The code will return the output 2023-12-20.


The CAST() function is a standard SQL function for converting from one data type to another. It has the same syntax as PARSE().

Let’s use CAST() to get the same output as with PARSE(). For CAST() to work, the string must be in the T-SQL date and time data type format.

SELECT CAST('20 December 2023' AS DATE);

I write the string in single quotes and specify the output data type. The output is the same as in the earlier example: 2023-12-20.


This is a SQL Server-specific function used for the same purpose as CAST().

Here’s how to convert a string to DATE using CONVERT():

SELECT CONVERT(DATE, '20 December 2023');

The first argument is the data type and the second is the value to be converted. Once again, the output is the same: 2023-12-20.

Recommended cookbooks to bookmark:

  1. How to Extract or Convert Time Data from a String in SQL Server
  2. How to Change Date and Time Formats in T-SQL
  3. How to Format a Date in T-SQL
  4. How to Get Day Names in SQL Server

Date Arithmetic

In SQL Server, you’re not stuck with simply changing the date/time values cosmetically. You can also use the values from the database and perform arithmetic operations on them.

There are two SQL Server date functions for doing that:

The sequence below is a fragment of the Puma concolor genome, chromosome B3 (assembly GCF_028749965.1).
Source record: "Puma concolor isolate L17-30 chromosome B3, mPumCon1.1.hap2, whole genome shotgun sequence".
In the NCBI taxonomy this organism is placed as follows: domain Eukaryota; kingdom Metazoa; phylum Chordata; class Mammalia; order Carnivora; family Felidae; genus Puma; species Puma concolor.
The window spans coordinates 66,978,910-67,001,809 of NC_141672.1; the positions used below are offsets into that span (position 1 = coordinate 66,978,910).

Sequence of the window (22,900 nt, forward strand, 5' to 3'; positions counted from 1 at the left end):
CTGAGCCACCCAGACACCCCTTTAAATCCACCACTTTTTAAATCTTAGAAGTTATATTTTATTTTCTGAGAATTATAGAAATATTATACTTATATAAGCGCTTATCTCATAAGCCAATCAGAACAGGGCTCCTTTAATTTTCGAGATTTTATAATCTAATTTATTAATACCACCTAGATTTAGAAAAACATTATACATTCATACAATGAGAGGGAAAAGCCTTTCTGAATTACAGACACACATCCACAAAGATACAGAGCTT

• DATEADD() – Adds a number to a date interval and modifies the date/time.
  • DATEDIFF() – Calculates the difference between two date/time values.


Let’s again use our table user_registration.

Problem: Show the user IDs and the end dates of their subscriptions. Also, calculate how many days pass between users’ registrations and when they became subscribers. Finally, prolong each subscription by 30 days – this is a gift to our users – and show the new subscription end date.


SELECT user_id,
	 DATEDIFF (day, registered_at, subscription_start) AS subscription_lag,
	 DATEADD(day, 30, subscription_end) AS new_subscription_end
FROM user_registration;

Explanation: I use the DATEDIFF() function to calculate the difference between the registration and subscription dates. The function has three arguments. The first one specifies the interval (e.g. week, month, year) in which the difference will be expressed. In this case, I want the difference in days. The second argument is a start date, and the second is the end date.